The Sixth Circus and Affirmative Action

In a discussion thread on Patterico’s Pontifications, Milhouse wrote:

Um, how can a constitutional amendment be unconstitutional?

Apparently more easily than he thinks. In Coalition to Defend Affirmative Action v. University of Michigan, the Sixth Circuit Court of Appeals ruled that Michigan’s ban on Affirmative Action violated the 14th Amendment’s equal protection clause, because it “unfairly placed a special burden on supporters of race-conscious admissions policies,” which means that, de facto, the Sixth Circuit said that the 14th Amendment’s equal protection clause as far as race is concerned is unconstitutional!  The New York Times described the ruling as holding:

People trying to change any other aspect of university admissions policies, the court said, had several avenues open: they could lobby the admissions committee, petition university leaders, try to influence the college’s governing board or take the issue to a statewide initiative. Those supporting affirmative action, on the other hand, had no alternative but to undertake the “long, expensive and arduous process” of amending the state Constitution.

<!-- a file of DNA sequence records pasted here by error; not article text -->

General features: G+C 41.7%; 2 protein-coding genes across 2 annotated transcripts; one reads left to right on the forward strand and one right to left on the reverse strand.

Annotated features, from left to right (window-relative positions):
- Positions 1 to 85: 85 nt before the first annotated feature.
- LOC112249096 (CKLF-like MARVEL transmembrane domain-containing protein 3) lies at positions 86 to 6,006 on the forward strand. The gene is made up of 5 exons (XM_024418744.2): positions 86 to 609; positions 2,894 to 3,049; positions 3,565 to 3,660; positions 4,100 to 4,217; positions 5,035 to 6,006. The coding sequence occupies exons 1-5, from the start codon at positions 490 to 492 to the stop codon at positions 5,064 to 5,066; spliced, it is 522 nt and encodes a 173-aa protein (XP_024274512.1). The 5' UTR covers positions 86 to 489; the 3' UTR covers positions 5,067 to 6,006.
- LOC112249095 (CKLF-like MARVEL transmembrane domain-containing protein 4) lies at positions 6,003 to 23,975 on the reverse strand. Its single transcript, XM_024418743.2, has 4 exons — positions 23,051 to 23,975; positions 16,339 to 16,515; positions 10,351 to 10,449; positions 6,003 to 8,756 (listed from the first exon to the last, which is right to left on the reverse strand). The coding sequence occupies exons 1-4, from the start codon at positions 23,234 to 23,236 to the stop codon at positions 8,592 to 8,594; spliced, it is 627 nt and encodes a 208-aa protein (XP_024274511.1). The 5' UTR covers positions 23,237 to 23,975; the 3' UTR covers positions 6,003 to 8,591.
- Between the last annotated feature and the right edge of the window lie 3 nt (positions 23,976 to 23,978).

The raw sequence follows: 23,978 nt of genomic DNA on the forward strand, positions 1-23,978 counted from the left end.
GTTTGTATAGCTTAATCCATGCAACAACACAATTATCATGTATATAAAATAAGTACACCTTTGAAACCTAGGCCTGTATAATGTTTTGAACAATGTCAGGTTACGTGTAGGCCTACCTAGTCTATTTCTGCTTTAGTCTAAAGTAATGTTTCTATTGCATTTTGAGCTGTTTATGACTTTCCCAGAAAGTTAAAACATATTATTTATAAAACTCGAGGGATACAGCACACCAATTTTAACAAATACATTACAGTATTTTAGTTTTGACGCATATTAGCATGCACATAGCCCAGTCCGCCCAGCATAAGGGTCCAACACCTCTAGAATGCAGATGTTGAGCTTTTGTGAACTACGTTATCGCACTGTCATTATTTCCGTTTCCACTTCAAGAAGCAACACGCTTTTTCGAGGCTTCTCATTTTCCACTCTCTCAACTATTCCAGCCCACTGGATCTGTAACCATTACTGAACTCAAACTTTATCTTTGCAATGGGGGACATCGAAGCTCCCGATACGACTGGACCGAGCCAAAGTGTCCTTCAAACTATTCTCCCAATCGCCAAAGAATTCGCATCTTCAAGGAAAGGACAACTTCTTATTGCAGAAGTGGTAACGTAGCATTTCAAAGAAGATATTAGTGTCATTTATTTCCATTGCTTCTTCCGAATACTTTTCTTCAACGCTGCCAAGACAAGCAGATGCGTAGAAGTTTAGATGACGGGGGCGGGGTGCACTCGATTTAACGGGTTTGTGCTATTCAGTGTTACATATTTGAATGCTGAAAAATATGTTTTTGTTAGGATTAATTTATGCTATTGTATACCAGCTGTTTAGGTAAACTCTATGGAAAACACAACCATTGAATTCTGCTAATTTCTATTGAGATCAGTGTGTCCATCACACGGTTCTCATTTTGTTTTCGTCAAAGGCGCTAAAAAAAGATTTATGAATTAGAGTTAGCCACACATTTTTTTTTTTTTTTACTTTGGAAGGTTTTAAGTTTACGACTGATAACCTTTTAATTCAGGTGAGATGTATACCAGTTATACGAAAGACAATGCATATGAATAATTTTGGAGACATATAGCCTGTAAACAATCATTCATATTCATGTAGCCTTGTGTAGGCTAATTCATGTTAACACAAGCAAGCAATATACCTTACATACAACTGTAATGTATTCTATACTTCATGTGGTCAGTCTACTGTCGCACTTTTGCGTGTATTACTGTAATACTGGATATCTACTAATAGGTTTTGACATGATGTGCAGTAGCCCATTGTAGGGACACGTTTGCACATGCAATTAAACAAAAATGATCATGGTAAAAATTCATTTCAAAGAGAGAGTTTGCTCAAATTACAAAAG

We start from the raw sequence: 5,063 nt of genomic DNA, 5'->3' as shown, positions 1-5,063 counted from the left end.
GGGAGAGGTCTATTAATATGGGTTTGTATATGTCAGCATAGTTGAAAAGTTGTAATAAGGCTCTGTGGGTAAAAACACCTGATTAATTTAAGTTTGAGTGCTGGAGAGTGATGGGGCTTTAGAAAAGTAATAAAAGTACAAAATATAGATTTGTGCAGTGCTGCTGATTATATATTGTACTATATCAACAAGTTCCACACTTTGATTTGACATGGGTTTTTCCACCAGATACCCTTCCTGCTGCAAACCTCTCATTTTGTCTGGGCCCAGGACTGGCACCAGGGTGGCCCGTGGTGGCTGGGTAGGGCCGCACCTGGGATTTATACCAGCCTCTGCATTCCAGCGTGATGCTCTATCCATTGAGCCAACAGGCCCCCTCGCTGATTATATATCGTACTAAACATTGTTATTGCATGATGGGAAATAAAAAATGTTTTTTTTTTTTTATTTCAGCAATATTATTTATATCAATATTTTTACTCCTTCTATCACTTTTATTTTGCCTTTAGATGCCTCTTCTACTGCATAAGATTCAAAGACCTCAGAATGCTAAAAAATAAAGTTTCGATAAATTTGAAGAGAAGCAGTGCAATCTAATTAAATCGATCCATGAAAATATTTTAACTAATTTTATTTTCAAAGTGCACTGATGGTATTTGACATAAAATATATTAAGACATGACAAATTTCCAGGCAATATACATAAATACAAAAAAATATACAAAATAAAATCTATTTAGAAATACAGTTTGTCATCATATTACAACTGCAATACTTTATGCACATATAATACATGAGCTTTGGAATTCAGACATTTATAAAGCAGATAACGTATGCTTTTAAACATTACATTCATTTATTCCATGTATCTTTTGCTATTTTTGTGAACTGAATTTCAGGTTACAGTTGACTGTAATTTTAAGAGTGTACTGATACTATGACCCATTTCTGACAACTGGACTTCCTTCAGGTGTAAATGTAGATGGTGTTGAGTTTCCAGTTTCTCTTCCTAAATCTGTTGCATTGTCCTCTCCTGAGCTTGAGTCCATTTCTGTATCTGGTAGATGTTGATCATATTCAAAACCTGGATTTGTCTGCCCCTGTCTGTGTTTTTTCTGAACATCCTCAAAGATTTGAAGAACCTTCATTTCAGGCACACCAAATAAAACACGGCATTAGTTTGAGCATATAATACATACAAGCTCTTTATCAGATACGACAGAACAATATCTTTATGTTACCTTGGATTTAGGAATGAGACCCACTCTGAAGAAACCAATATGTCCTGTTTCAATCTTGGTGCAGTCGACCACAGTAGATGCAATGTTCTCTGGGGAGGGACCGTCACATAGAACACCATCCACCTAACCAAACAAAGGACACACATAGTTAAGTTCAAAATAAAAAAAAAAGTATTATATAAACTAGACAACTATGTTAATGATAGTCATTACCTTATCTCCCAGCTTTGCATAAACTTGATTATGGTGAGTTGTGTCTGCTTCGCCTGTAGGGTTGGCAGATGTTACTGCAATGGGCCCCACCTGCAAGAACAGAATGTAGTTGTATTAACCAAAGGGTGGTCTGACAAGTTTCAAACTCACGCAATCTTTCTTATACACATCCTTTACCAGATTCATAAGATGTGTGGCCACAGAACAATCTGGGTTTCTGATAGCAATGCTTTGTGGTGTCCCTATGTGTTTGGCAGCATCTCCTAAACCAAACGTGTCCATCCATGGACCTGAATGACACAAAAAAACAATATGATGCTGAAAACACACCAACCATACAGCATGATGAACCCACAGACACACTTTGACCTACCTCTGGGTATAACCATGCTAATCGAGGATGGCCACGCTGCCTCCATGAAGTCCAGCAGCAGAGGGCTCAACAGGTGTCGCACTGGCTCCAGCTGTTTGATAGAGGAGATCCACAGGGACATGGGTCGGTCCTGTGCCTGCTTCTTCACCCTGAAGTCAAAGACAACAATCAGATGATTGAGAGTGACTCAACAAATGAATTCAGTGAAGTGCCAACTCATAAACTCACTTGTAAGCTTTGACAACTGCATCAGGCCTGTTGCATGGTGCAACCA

“The existence of such a comparative structural burden undermines the equal protection clause’s guarantee that all citizens ought to have equal access to the tools of political change,” said Judge R. Guy Cole Jr., writing for the majority.

Judge Cole wrote:

A student seeking to have her family’s alumni connections considered in her application to one of Michigan’s esteemed public universities could do one of four things to have the school adopt a legacy-conscious admissions policy: she could lobby the admissions committee, she could petition the leadership of the university, she could seek to influence the school’s governing board, or, as a measure of last resort, she could initiate a statewide campaign to alter the state’s constitution. The same cannot be said for a black student seeking the adoption of a constitutionally permissible race-conscious admissions policy. That student could do only one thing to effect change: she could attempt to amend the Michigan Constitution—a lengthy, expensive, and arduous process—to repeal the consequences of Proposal 2. The existence of such a comparative structural burden undermines the Equal Protection Clause’s guarantee that all citizens ought to have equal access to the tools of political change. We therefore REVERSE the judgment of the district court on this issue and find Proposal 2 unconstitutional. We AFFIRM the denial of the University Defendants’ motion to be dismissed as parties, and we AFFIRM the grant of the Cantrell Plaintiffs’ motion for summary judgment as to Russell.

Section 1 of Amendment XIV states: